A cookie is simply a short text string that is sent back and forth between the client and the server. You could store
name=bob; password=asdfas in a cookie and send that back and forth to identify the client on the server side. You could think of this as carrying on an exchange with a bank teller who has no short term memory, and needs you to identify yourself for each and every transaction. Of course using a cookie to store this kind information is horrible insecure. Cookies are also limited in size.
Now, when the bank teller knows about his/her memory problem, He/She can write down your information on a piece of paper and assign you a short id number. Then, instead of giving your account number and driver's license for each transaction, you can just say "I'm client 12"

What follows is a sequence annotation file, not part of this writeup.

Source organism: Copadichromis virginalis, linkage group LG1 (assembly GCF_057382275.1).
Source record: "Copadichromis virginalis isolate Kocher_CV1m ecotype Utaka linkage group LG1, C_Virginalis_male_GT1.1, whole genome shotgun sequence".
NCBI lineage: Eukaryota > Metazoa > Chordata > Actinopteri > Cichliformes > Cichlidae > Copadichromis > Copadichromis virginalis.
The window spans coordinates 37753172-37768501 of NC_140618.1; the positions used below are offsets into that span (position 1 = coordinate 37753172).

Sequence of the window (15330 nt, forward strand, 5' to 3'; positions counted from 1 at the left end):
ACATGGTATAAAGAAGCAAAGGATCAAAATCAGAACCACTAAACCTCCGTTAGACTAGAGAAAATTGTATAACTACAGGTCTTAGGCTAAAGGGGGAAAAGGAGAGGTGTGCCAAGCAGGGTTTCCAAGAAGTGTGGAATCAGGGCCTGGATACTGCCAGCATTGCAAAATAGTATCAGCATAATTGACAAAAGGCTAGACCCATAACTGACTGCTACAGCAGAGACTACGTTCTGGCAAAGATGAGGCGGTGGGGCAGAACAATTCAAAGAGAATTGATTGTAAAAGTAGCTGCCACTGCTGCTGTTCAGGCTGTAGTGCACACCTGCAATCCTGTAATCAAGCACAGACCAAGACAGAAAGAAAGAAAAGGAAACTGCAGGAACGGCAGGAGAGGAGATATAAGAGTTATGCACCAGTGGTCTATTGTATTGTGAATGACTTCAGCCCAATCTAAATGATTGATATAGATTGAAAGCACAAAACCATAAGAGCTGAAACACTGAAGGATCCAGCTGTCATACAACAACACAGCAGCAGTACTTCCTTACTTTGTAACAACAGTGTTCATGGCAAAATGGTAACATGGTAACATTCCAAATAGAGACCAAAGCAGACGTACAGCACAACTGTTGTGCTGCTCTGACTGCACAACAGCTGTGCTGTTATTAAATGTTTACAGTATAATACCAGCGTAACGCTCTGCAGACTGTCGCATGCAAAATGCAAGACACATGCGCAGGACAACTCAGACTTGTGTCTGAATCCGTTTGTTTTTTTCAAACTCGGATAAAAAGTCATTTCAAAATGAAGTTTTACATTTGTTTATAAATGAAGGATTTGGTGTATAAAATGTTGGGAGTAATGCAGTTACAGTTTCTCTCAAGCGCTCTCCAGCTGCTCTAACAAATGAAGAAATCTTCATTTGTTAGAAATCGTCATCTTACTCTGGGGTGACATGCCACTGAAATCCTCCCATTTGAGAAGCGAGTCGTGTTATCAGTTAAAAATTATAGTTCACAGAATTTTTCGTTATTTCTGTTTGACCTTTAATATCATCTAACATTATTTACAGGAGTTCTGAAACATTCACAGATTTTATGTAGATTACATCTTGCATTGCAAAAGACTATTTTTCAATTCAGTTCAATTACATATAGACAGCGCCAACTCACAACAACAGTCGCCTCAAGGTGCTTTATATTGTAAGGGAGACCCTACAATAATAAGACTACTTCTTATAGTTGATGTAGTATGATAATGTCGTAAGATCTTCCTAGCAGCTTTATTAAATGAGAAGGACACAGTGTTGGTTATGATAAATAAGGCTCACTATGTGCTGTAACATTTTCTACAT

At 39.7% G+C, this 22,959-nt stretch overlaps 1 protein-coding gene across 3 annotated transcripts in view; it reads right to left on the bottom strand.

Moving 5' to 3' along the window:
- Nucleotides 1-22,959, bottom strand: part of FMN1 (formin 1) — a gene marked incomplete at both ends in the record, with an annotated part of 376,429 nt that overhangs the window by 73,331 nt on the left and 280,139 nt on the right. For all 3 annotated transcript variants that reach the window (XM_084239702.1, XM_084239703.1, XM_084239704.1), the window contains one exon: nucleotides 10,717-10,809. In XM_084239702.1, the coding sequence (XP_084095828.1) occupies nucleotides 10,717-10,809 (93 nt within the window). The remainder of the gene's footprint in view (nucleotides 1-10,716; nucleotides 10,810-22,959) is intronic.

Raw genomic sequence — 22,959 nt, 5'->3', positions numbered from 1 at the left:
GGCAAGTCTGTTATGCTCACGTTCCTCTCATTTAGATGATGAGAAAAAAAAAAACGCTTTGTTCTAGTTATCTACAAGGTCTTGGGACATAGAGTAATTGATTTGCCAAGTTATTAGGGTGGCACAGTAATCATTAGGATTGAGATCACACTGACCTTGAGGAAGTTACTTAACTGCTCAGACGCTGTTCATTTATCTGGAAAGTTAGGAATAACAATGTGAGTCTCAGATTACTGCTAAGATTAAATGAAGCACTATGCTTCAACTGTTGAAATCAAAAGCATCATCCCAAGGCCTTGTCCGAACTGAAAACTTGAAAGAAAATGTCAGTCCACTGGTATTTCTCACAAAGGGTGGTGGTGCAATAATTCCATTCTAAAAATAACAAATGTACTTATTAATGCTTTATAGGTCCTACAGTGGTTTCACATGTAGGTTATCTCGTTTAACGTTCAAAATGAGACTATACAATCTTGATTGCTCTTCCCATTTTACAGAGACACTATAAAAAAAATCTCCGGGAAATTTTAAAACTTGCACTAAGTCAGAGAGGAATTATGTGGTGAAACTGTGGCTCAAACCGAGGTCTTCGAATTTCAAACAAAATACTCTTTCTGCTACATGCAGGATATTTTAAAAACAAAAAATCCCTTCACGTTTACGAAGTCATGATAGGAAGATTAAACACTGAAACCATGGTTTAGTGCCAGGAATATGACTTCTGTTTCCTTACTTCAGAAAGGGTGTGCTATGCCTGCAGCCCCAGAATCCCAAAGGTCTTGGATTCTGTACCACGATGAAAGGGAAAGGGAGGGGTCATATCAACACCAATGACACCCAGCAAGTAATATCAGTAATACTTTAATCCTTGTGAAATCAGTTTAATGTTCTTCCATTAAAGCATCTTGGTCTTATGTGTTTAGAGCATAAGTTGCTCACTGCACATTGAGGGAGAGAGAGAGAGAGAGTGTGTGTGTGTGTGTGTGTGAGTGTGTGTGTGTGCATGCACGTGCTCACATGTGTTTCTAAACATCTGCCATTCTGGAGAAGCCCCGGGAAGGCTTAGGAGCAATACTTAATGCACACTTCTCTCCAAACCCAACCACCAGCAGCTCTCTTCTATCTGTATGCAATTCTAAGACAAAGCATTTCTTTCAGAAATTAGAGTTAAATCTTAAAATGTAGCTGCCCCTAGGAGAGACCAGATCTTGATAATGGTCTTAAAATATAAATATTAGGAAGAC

Translating that to Web Servers: The server will store the pertinent information in the session object, and create a session ID which it will send back to the client in a cookie.
When the client sends back the cookie, the server can simply look up the session object using the ID. So, if you delete the cookie, the session will be lost.
One other alternative is for the server to use URL rewriting to exchange the session id.
Suppose you had a link -
www.myserver.com/myApp.jsp You could go through the page and rewrite every URL as
www.myserver.com/myApp.jsp?sessionID=asdf or even
www.myserver.com/asdf/myApp.jsp and exchange the identifier that way. This technique is handled by the web application container and is usually turned on by setting the configuration to use cookieless sessions.